I’ve used messaging tools like IRC and Slack at work every day for the last 11+ years. For much of that time, I was working remotely. Even my co-workers, working in offices, used messaging tools as much as I did.
When I first started working for Mozilla and visited one of the main offices, it was weird to see this happening. People sitting a few desks away from each other were chatting via messaging instead of just speaking. There are many reasons why this happens, but a primary outcome was that it allowed remote workers to be included in almost all discussions.
Spending so much time in messaging tools has downsides. Communicating efficiently via text-based messaging requires learning how to be a better communicator. Text-based messaging loses almost all the tone and nuance of a spoken conversation. A lot of context and expression happens via non-verbal communication. That is missing from text-based messaging and it can lead to communication problems.
Assume people are generally good: It’s easy to read something and assume the worst. This generally doesn’t end well.
- You’re disrupting a person’s workflow. You don’t know what they are doing or their mood. Be gentle, not demanding.
- When things start to get complicated, confusing or heated, switch to face-to-face or video chat.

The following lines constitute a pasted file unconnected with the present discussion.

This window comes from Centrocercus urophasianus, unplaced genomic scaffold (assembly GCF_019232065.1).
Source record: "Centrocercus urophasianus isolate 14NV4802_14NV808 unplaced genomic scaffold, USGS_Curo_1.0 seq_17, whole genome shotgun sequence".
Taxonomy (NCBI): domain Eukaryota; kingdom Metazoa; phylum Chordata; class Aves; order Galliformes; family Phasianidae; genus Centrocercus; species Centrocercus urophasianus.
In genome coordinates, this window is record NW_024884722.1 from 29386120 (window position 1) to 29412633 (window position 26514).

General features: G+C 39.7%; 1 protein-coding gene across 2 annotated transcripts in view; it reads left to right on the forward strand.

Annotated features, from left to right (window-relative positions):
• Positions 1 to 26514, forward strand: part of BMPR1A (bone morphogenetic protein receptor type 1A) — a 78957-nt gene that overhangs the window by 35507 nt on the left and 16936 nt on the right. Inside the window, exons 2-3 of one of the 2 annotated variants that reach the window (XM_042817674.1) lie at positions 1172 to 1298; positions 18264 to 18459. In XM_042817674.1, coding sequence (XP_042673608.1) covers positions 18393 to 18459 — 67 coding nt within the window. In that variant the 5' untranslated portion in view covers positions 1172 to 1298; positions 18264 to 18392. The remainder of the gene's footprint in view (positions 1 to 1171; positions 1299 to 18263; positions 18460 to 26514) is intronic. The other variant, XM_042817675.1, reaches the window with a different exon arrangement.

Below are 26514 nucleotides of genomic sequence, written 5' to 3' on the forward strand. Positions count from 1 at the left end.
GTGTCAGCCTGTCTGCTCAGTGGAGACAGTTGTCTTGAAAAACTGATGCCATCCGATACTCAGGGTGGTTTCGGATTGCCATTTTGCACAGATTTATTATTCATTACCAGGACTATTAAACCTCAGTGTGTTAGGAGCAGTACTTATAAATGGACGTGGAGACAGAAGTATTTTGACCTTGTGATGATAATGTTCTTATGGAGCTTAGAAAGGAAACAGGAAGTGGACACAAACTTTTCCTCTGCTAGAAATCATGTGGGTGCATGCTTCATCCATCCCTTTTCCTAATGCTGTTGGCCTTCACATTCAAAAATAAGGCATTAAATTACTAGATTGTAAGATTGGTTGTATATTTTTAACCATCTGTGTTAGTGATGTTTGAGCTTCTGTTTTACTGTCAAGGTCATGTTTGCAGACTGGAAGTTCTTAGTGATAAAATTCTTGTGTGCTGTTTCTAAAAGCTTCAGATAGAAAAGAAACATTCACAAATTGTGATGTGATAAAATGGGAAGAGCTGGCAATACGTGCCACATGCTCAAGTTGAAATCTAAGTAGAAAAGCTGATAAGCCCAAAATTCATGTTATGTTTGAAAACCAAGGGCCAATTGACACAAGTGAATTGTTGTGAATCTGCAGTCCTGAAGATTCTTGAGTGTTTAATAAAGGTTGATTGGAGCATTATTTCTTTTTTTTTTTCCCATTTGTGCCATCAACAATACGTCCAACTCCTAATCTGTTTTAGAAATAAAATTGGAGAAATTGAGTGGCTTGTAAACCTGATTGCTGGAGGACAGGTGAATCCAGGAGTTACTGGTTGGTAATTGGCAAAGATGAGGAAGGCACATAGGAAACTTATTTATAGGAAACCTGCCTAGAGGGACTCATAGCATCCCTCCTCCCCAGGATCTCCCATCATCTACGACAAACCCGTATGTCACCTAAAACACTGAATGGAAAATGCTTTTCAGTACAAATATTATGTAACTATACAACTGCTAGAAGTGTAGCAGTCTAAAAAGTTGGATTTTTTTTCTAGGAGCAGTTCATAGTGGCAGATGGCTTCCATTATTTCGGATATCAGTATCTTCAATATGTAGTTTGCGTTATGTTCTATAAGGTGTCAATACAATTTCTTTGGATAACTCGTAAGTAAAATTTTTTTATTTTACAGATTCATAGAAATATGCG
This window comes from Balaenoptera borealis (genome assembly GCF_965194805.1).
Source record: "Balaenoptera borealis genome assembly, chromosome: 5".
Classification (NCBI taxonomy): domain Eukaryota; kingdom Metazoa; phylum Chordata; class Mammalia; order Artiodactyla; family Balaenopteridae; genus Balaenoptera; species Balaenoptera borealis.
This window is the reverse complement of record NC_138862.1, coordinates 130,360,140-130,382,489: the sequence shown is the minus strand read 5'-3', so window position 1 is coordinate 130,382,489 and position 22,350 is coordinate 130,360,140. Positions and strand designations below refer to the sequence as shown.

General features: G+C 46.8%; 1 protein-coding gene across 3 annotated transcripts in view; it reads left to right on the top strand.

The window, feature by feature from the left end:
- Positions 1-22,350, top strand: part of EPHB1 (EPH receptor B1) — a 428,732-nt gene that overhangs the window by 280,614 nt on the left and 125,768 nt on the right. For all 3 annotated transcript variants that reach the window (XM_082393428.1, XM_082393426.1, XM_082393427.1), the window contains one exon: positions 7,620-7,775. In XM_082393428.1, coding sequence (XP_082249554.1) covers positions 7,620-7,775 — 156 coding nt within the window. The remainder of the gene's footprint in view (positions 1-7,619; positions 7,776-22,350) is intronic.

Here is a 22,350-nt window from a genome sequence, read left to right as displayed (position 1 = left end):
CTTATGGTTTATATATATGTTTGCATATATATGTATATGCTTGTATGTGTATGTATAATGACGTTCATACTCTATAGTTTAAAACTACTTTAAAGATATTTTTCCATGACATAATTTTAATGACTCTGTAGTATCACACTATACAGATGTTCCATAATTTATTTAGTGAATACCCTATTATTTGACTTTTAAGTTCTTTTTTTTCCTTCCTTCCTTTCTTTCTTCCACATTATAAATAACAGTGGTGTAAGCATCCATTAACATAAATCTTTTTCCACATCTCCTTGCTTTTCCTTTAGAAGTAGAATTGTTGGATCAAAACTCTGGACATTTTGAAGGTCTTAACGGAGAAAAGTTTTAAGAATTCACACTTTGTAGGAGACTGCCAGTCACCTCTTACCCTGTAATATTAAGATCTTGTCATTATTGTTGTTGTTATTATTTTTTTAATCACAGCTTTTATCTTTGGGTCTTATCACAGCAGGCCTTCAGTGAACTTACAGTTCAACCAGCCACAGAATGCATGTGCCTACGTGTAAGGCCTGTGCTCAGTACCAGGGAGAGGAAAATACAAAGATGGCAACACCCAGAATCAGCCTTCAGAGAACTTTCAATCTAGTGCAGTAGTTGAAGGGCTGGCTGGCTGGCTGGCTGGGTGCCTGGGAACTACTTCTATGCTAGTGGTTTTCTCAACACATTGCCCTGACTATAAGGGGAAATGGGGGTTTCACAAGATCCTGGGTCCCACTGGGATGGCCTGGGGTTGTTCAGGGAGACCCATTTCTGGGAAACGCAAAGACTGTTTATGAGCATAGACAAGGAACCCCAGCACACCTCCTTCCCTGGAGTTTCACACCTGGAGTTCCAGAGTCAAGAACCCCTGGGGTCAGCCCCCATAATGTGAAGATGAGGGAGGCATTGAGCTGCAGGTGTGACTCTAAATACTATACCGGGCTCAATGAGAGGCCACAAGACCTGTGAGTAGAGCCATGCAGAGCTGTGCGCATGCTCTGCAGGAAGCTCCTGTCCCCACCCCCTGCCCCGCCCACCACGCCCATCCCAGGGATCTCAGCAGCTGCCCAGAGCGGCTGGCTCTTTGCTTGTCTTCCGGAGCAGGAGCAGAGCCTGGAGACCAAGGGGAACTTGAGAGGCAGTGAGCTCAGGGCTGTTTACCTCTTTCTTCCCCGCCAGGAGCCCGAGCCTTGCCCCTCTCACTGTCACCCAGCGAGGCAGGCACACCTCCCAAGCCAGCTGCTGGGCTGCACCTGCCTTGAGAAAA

- Make your intent clear. When people are left to infer, things can go poorly. For example:
me: Is your project almost finished? them: (is he asking for status or thinking I'm too slow?)
Be careful delivering critical feedback: Giving someone feedback can be tricky in face-to-face conversations. Over text messaging, it can be dangerous. It’s easy for feedback to be seen as a personal attack.
- Use questions, not statements. This encourages more discussion and doesn’t put people on the defensive as much.
- Use examples of your own failures. Show you know people make mistakes.
- Focus on the outcome, not the current implementation. Are we getting to the outcome we want?
- Use ‘we’ instead of ‘you’ when possible. We are in this together.
Be ready to moderate: Sometimes people aren’t on the same page. If you see a conversation getting heated, try to diffuse it. It’s important to keep communication channels as a ‘safe space’ for everybody.
- Use private channels to let people know a conversation is off-track. People can be unaware how badly things have become.
- Be public when needed. Other people in the channel will benefit from knowing the limits of unacceptable behavior.
- Moderation is a form of critical feedback. See above.
Not everyone will get the joke: Using humor over text-based messaging can backfire. Trying to be funny can lead to situations where no one is laughing, or even worse, people could be offended. Use caution.